The blue of the lump was the blue of the jacket the surveyor was wearing. The dark streaks were blood. And the surveyor was lying crushed under a massive root that hadn’t been there half an hour before.
And as I lay not far away from what could only be a dead man, wrist throbbing, hip jammed against some knobby, irregular surface, I felt the very ground beneath me; I felt… movement. Felt something creeping up around my ankle, tight, deliberate. Vise-like, and …conscious.
I started to cry out, but something stopped me, even as my mouth opened. I felt something as my palms touched the earth, something like a pulse, an underlying… heartbeat.
Something inside made me take a deep breath and … relax into the sensation, the way you do when you encounter a strange dog, whose ways you can’t predict. Stop, let your own defensiveness and suspicion and hostility drain away. Stay calm. Hold out a hand.
And that’s what I did. I felt the twisting ground beneath me, around me, felt it respond. That’s when it hit me: Aspen groves. The dream.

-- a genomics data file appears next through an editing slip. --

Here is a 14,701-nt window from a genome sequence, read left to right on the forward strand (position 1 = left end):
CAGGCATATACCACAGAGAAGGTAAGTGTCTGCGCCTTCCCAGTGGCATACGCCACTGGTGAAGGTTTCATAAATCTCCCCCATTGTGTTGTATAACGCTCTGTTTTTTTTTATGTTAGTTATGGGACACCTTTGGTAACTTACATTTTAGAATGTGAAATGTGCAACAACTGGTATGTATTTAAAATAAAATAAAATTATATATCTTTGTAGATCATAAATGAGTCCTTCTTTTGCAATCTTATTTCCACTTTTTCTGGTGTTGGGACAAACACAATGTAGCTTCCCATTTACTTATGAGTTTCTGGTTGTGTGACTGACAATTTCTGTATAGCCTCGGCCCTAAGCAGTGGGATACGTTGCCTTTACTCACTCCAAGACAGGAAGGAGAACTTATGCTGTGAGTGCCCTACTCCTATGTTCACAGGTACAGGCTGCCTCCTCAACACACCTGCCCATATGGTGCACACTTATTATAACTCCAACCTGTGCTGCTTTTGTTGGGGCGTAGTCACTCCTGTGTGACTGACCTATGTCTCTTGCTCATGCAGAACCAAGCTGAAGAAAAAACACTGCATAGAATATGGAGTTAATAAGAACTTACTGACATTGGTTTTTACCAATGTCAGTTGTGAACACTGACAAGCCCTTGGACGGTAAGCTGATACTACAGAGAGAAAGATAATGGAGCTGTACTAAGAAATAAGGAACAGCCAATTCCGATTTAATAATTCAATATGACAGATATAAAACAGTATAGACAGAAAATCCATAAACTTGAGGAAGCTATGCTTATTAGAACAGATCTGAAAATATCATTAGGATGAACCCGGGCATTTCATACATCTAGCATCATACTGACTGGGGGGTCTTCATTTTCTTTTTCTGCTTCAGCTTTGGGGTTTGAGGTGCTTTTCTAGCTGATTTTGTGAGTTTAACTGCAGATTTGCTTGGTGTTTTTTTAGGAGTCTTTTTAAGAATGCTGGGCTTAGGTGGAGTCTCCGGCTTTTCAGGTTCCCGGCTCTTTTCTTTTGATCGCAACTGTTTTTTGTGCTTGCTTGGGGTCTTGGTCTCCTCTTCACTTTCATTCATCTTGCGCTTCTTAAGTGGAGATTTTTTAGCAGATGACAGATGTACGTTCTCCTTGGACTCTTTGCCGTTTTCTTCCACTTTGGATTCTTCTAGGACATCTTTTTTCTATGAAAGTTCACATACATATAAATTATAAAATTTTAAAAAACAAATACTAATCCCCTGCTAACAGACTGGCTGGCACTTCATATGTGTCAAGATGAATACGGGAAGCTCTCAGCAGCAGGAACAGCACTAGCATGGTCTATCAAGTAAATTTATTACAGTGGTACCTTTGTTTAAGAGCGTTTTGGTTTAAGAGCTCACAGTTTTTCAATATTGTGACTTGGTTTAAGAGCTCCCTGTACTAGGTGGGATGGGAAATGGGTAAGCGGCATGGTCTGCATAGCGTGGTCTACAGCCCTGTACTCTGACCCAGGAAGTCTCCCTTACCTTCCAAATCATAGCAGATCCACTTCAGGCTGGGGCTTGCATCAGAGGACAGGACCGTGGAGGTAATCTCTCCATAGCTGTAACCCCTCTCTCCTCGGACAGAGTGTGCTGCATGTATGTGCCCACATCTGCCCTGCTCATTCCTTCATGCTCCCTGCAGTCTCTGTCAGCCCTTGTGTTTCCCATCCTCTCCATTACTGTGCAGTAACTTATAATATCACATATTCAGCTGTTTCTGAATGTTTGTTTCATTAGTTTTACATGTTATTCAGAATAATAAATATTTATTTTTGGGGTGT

Aspen groves can grow to cover whole hillsides, all those glowing, golden trees with their small, round, shimmering leaves. But aspen groves are not a collection of individual trees. They’re one of the world’s largest organisms, a whole, connected by root systems that can spread over a vast area.
And as it hit me, the white fronds all around me stirred, as with a gentle breeze, though there was none that afternoon. This place – this thing – was alive. The grove was an organism to itself. I was amazed, and let myself into this receptive state even further, lying with my cheek to the dirt, even as my wrist throbbed horribly, and my knee jammed tightly against something hard and unyielding.
I closed my eyes, and tried to channel love, and respect, to ask what this conscious entity wanted. Tried to explain that it was not the intention of the newcomers to harm them. Harm it. Whatever. At least I hoped like hell no one intended harm.
There I lay, intently quiet and still, so it wasn’t my scream but someone else’s that broke the spell. Someone had seen the body. Well, both our bodies, except the surveyor really was dead by the time they could extract him from the tangle of tough roots that had crushed him. The roots around me felt like they had loosened, enough for me to free my foot, anyway.